“We are concerned.” So begins a nine-page document that attracted a good deal of attention last fall in Quebec. For a Clear-Eyed Vision of Quebec (Pour un Québec lucide in French) rapidly became known as a “manifesto,” and the group that wrote it as “les Lucides.” An unlikely group we were: former politicians, business men and women, university professors and a journalist; sovereigntists and federalists. Concern for the future of Quebec brought us together.
It all started in the spring of 2005. A few of us happened to meet on different occasions. When we discussed the state of Quebec we found we shared an understanding of certain issues; moreover, we shared a frustration at the difficulty of raising these issues publicly without being branded “neoliberals” or “enemies of the Quebec model.” We were also worried that every time the Charest government tried to make even small changes in the way our province did things, it faced a huge wave of protest that stopped it dead in its tracks. Of course, some of the government’s problems were of its own making, but clearly Quebec could not progress if every common-sense idea was met with thousands of people protesting in the streets.
What were we to do? We started to have more formal meetings – former premier Lucien Bouchard, former principal Robert Lacroix of the University of Montreal, prominent economists Pierre Fortin and Claude Montmarquette, and myself. And then someone – I think it was Mr. Lacroix – suggested that we write and publish a text. By the time it was published we were 12.
The first part – describing what we saw as the challenges facing Quebec and the difficulty of debating these issues – was easy to write. The challenges – demographic decline, rapidly rising health care expenditures, competition from emerging economies – are familiar to observers of developments in Western societies, except that Quebec’s particular situation, as a small distinct culture, makes them especially daunting.
Take demographic decline. Quebec’s population is currently 7.5 million. In 2050 it will be about the same: 7.8 million. Meanwhile, the rest of Canada’s population is projected to increase a bit faster, so that Quebec’s share will be 21 per cent, rather than 23 per cent as at present. Quebec’s political and economic clout inside the country will continue to slowly diminish. But that evolution is nothing compared to Quebec’s situation on the continent. In 2050, the population of the United States will have increased to nearly 400 million, and South America’s will have exploded. Less than 50 years from now, fewer than eight million Quebecers will be surrounded by nearly 1.2 billion English-, Spanish- and Portuguese-speaking people; Quebec’s political, economic and cultural weight will be even less significant than it is today.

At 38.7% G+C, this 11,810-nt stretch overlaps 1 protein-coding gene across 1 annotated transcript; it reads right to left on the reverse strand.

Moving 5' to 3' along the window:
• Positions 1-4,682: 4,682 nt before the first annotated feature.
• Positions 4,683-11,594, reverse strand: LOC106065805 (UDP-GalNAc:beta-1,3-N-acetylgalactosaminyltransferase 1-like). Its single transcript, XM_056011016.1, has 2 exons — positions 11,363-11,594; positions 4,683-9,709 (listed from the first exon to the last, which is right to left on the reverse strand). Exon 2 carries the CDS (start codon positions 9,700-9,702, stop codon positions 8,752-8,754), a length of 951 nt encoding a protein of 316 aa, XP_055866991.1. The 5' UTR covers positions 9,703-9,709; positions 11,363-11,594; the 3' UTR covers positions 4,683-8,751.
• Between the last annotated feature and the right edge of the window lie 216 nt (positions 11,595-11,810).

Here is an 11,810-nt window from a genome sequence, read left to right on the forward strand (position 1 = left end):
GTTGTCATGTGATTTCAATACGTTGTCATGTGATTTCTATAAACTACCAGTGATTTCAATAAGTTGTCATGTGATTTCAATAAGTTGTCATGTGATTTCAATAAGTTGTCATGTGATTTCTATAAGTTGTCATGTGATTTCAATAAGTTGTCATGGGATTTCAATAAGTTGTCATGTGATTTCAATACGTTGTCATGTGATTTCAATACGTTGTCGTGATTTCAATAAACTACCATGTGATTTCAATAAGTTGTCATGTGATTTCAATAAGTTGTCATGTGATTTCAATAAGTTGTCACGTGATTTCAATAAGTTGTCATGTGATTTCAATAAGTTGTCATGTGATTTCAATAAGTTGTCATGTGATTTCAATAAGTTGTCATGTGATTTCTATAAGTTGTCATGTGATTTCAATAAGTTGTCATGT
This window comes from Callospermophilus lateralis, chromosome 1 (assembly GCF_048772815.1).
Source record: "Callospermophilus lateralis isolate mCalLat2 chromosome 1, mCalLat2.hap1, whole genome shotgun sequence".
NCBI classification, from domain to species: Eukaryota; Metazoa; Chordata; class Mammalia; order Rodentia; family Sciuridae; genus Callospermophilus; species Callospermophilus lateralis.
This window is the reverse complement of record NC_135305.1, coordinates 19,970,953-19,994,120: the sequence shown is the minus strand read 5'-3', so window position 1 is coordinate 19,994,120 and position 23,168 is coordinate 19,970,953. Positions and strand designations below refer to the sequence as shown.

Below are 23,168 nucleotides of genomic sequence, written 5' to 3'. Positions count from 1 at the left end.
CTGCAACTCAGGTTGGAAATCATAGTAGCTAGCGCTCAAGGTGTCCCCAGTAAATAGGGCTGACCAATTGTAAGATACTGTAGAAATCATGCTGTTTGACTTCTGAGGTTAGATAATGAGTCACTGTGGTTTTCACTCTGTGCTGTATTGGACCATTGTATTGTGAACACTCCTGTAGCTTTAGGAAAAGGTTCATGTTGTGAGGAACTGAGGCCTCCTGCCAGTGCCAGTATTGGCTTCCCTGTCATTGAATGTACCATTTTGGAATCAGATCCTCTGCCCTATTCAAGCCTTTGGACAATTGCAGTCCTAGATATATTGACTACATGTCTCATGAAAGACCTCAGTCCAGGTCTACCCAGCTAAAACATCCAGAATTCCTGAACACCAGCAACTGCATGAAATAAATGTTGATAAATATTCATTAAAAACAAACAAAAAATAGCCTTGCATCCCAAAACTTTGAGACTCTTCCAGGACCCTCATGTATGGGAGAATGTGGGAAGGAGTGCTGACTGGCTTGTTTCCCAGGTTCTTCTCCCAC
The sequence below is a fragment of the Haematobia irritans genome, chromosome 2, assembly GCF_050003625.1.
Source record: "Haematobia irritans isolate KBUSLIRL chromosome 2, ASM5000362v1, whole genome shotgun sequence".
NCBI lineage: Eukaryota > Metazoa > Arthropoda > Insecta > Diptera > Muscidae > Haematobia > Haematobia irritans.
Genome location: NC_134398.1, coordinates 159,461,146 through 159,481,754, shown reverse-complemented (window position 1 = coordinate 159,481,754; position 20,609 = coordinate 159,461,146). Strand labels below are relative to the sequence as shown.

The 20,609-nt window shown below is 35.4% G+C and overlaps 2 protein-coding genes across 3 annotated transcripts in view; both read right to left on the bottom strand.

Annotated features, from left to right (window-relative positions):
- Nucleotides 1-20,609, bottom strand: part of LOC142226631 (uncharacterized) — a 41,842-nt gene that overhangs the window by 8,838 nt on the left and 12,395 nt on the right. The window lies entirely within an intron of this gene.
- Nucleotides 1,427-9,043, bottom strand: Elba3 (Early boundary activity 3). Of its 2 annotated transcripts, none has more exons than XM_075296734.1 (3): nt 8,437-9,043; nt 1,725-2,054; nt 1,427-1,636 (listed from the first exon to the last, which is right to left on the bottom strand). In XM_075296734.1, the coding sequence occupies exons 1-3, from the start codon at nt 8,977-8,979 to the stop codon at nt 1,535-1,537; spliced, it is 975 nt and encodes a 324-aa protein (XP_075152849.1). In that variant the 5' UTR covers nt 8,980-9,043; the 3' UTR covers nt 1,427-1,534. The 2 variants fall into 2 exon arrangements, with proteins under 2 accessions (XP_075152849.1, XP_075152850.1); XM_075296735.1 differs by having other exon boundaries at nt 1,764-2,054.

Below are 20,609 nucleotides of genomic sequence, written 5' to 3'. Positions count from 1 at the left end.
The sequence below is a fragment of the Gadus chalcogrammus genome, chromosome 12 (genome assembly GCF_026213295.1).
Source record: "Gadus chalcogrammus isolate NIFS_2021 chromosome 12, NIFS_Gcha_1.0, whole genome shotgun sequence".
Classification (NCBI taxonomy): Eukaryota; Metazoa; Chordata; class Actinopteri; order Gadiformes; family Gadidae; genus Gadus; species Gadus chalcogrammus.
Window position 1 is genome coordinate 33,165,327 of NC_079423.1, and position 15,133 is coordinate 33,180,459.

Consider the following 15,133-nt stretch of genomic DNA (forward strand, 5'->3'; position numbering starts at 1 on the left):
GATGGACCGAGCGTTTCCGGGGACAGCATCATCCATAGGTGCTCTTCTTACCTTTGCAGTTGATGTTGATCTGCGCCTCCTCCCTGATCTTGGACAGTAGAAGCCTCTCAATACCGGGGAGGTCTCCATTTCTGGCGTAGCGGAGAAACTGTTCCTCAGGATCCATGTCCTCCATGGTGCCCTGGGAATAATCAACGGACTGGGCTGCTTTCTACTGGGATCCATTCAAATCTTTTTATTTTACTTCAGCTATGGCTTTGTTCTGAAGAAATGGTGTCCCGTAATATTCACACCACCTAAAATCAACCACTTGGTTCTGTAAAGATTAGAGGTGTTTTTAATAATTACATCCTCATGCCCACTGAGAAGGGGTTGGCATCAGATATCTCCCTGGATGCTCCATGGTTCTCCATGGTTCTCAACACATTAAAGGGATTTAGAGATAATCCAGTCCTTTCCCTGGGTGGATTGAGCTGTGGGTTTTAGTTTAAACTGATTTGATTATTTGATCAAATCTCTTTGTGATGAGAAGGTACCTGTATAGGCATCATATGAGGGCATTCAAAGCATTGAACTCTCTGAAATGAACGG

When one speaks of demographic decline in Quebec, most people shrug their shoulders. The problem seems far away and without impact on their lives. Besides, many resent what they see as an attempt to pressure them into having more children. But that has nothing to do with it. One obvious, yet little known, effect of demographic decline is economic. Population growth is one of economic growth’s main engines; slower population growth means that the economy will decelerate. As early as 2012 – six years from now! – Quebec’s labour force will begin to diminish. The Quebec Department of Finance has projected that in the next decade – 2010 to 2020 – economic growth will be cut by half simply because of demographic changes.
This economic impact is compounded by other factors that hurt Quebec’s competitiveness. Quebecers work fewer hours a week than other North Americans, and retire earlier. Because our companies invest comparatively little in machinery and technology, each hour worked is less productive.